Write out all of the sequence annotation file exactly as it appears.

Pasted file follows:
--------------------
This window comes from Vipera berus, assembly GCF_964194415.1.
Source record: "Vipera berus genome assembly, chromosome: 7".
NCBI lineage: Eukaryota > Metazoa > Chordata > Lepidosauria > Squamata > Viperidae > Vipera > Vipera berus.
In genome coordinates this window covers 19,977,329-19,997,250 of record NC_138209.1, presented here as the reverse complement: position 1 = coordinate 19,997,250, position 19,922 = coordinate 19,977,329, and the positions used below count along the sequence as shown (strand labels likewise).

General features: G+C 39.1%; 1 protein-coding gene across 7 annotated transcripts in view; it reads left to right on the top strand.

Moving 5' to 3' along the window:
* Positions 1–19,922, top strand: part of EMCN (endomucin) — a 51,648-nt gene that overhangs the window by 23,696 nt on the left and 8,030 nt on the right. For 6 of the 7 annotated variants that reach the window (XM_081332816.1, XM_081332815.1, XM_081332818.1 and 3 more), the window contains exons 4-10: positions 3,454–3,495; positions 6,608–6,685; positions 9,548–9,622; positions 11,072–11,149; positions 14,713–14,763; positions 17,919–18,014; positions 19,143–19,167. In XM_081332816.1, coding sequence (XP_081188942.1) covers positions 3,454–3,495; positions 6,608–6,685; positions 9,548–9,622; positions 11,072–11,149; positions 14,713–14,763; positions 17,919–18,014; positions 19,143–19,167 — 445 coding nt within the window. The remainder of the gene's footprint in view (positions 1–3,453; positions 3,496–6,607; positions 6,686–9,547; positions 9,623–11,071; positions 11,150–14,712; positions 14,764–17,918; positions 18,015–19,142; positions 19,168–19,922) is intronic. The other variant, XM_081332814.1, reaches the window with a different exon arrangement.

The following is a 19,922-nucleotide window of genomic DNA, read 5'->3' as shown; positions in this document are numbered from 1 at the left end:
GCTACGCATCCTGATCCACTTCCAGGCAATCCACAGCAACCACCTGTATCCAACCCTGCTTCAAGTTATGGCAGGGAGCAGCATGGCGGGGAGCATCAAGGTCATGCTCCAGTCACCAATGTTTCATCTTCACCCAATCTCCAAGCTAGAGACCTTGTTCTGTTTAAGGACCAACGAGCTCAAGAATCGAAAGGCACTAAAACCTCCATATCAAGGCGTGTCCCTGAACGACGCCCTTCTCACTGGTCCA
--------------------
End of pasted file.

This window comes from Vipera berus, assembly GCF_964194415.1.
Source record: "Vipera berus genome assembly, chromosome: 7".
NCBI lineage: Eukaryota > Metazoa > Chordata > Lepidosauria > Squamata > Viperidae > Vipera > Vipera berus.
In genome coordinates this window covers 19,977,329-19,997,250 of record NC_138209.1, presented here as the reverse complement: position 1 = coordinate 19,997,250, position 19,922 = coordinate 19,977,329, and the positions used below count along the sequence as shown (strand labels likewise).

General features: G+C 39.1%; 1 protein-coding gene across 7 annotated transcripts in view; it reads left to right on the top strand.

Moving 5' to 3' along the window:
* Positions 1–19,922, top strand: part of EMCN (endomucin) — a 51,648-nt gene that overhangs the window by 23,696 nt on the left and 8,030 nt on the right. For 6 of the 7 annotated variants that reach the window (XM_081332816.1, XM_081332815.1, XM_081332818.1 and 3 more), the window contains exons 4-10: positions 3,454–3,495; positions 6,608–6,685; positions 9,548–9,622; positions 11,072–11,149; positions 14,713–14,763; positions 17,919–18,014; positions 19,143–19,167. In XM_081332816.1, coding sequence (XP_081188942.1) covers positions 3,454–3,495; positions 6,608–6,685; positions 9,548–9,622; positions 11,072–11,149; positions 14,713–14,763; positions 17,919–18,014; positions 19,143–19,167 — 445 coding nt within the window. The remainder of the gene's footprint in view (positions 1–3,453; positions 3,496–6,607; positions 6,686–9,547; positions 9,623–11,071; positions 11,150–14,712; positions 14,764–17,918; positions 18,015–19,142; positions 19,168–19,922) is intronic. The other variant, XM_081332814.1, reaches the window with a different exon arrangement.

The following is a 19,922-nucleotide window of genomic DNA, read 5'->3' as shown; positions in this document are numbered from 1 at the left end:
GCTACGCATCCTGATCCACTTCCAGGCAATCCACAGCAACCACCTGTATCCAACCCTGCTTCAAGTTATGGCAGGGAGCAGCATGGCGGGGAGCATCAAGGTCATGCTCCAGTCACCAATGTTTCATCTTCACCCAATCTCCAAGCTAGAGACCTTGTTCTGTTTAAGGACCAACGAGCTCAAGAATCGAAAGGCACTAAAACCTCCATATCAAGGCGTGTCCCTGAACGACGCCCTTCTCACTGGTCCA